…by the PNC
The fallout from the Walton-Desir outburst about “mentally lazy” Indian-Guyanese “in contrast” to rationally actuated African-Guyanese continues to roil the blogosphere and dailies; but, sadly, it’s been producing more heat than light. So, your humble Eyewitness will try to shine some of the latter on the matter. Not like the big guy up in the clouds, who thundered, “Let there be light!” and there was light, but more modestly, by using one theory that’s used in these socially contentious binary relations.
It’s called “othering”, or the formation of an “us versus them” mentality between groups – especially groups who’re competing in one way or another. Now, rather that paraphrasing and risk being accused of taking sides, your Eyewitness will quote extensively from one site, called “Wellmind”. So already you know that “othering” ain’t so kosher!
“Othering involves attributing negative characteristics to people or groups that differentiate them from the perceived normative social group. It is an “us vs them” way of thinking about human connections and relationships. This process essentially involves looking at others and saying “they are not like me” or “they are not one of us.” Othering is a way of negating another person’s individual humanity and, consequently, those that have been othered are seen as less worthy of dignity and respect.
“Othering can lead to discrimination and prejudice against other people. Prejudice is often fuelled by the belief that all members of that group are fundamentally different in some way. Racism, sexism, homophobia, transphobia, and other forms of intolerance are often rooted in othering. Othering can harm relationships by driving a wedge between people who are, in actuality, not all that different. By casting people as others, it suggests that their unique characteristics are to blame for existing inequalities. It can also end up reinforcing existing biases, such as negative attitudes about different groups of people. When people internalise these beliefs and attitudes, they can become even more rigid and entrenched.
“On a societal level, othering can lead to institutional discrimination, and even political policies that single out people who are viewed as somehow different or less deserving. Othering is also present in politics. Authoritarian leaders, for example, stoke fear and resentment of “others” in order to gain and solidify support for their political aims.”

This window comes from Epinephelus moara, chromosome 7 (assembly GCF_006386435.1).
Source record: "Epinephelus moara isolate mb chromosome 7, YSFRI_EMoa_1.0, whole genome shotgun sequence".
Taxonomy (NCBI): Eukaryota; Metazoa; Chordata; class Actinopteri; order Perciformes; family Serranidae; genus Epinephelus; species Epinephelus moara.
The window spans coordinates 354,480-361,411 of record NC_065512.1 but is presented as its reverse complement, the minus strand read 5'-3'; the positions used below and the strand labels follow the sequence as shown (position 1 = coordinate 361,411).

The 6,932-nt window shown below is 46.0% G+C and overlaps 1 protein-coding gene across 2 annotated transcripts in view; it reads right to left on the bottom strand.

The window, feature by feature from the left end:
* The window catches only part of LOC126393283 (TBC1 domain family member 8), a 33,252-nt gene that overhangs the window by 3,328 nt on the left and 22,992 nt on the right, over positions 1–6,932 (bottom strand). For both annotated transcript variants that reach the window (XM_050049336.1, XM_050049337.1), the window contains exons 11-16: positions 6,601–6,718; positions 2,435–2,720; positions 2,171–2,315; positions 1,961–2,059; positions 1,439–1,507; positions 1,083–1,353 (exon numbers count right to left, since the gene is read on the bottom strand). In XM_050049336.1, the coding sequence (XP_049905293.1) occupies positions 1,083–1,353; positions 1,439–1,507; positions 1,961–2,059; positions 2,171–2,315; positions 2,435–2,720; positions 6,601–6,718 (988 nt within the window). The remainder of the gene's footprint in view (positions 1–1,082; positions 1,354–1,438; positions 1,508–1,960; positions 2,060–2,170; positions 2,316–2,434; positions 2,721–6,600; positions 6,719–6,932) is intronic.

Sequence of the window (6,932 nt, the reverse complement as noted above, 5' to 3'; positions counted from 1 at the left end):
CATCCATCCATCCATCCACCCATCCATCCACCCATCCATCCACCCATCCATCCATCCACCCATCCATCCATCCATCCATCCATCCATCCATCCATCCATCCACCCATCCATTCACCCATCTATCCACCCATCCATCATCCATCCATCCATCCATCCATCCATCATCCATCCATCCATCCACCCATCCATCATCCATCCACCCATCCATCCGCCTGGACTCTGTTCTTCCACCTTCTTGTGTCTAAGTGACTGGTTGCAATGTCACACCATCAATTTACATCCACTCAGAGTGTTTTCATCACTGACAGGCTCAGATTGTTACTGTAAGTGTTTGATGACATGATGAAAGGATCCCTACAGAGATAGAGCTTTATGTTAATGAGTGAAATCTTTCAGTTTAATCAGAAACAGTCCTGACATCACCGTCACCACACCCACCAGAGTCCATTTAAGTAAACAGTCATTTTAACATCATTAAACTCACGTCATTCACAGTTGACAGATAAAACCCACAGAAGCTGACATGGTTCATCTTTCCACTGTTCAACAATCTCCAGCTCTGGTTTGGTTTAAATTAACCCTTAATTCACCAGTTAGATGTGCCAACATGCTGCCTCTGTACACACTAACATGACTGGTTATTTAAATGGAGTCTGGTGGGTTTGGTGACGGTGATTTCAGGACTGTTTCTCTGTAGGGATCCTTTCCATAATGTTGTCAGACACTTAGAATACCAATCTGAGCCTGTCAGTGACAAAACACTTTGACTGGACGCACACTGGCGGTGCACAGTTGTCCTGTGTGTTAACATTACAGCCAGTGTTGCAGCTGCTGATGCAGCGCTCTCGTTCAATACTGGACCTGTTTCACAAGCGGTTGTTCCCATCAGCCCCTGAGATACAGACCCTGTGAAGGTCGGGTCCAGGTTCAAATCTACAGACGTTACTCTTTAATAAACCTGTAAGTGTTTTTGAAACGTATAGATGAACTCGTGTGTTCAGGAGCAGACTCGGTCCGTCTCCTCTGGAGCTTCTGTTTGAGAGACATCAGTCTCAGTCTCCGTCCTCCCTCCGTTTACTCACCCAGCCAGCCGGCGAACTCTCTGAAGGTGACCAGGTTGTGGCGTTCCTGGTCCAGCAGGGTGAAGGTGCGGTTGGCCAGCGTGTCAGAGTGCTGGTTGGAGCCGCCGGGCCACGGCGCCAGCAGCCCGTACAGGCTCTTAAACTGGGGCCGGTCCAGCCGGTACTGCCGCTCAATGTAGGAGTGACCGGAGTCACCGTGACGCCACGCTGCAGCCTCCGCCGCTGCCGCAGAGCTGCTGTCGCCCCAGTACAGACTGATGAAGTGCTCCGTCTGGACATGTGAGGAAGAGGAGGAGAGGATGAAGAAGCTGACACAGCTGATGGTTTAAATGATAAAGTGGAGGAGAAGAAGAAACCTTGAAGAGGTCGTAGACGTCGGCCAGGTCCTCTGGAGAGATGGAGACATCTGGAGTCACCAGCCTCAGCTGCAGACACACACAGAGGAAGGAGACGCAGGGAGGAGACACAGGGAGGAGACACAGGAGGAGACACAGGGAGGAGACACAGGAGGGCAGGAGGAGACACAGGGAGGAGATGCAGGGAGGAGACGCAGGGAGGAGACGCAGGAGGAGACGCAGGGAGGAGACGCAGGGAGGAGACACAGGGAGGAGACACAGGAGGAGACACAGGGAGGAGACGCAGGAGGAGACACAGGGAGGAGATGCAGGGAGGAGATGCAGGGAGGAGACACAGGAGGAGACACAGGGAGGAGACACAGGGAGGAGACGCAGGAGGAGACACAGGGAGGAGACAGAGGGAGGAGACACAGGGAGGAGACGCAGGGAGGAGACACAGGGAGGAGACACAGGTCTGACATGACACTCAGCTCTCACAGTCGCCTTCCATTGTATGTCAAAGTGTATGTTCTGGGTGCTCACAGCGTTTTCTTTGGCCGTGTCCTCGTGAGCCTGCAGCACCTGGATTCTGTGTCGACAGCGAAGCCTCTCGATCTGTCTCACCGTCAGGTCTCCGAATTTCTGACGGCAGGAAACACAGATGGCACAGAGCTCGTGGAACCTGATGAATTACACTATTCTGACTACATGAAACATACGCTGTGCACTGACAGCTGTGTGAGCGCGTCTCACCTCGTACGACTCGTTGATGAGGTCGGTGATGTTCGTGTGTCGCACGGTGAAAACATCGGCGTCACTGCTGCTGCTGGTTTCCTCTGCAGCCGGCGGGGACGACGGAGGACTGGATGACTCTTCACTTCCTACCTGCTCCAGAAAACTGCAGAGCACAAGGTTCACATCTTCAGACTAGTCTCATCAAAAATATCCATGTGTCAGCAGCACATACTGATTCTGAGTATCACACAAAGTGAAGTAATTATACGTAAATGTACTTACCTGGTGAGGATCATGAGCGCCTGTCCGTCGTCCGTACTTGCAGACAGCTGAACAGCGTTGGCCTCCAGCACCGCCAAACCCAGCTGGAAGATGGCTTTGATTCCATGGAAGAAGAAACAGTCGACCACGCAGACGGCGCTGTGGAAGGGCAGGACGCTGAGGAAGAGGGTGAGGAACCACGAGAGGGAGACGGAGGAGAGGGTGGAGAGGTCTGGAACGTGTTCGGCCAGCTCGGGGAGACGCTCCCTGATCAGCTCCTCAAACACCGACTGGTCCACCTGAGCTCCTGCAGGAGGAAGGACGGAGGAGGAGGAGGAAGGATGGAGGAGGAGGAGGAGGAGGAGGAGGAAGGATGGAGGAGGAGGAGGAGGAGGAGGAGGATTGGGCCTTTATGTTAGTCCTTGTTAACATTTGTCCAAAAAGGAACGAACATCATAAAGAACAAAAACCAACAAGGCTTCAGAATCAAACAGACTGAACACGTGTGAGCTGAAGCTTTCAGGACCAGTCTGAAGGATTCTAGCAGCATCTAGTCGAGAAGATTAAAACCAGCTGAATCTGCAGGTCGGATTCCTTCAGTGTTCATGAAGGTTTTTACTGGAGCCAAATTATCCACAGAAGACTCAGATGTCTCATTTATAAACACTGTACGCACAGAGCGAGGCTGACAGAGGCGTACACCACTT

And this is where we return to Ms Walton-Desir. She’s merely regurgitating the stereotype of the “barefoot and backward Coolie” that’s been circulating in the African-Guyanese community since Indians stepped off the boat back in 1838. But they’ve also since been suffering from cognitive dissonance, since the trope was rebutted by the economic success of the Indians.
The political success was the final straw!!
…and our future
Your Eyewitness must point out that Newton’s third law of motion, “Action and Reaction are equal and opposite”, applies to social relations as in physics. So whatever social pressures were applied to the Indian Indentureds by the groups here before them, those pressures just caused them to defensively form their own stereotypes. It also forced them to close ranks and subdue the diversity in religions (Islam and Hinduism), regional origins (north and south India) and even caste, to a great extent.
So, what we have here in Guyana are several groups, each running around speaking “AT”, and not “TO”, each other because of stereotypes they have in their heads. Some well-intentioned persons are able to break out of their straightjackets for a while, but then one-thing-or-the-other from one-group-or-the-other will drive them back to their original positions.
Take that reaction after Granger threw 7000 mostly Indian-Guyanese on the breadline.
Were they “mentally lazy” for deserting the AFC?
…on Indian Arrival Day
Your Eyewitness notes that one Quixotic fella – who’s been carrying on about the issue for decades – has called for “Arrival Day” to be officially named “Indian Arrival Day”.
Still tilting at windmills, or will the call be heeded one day?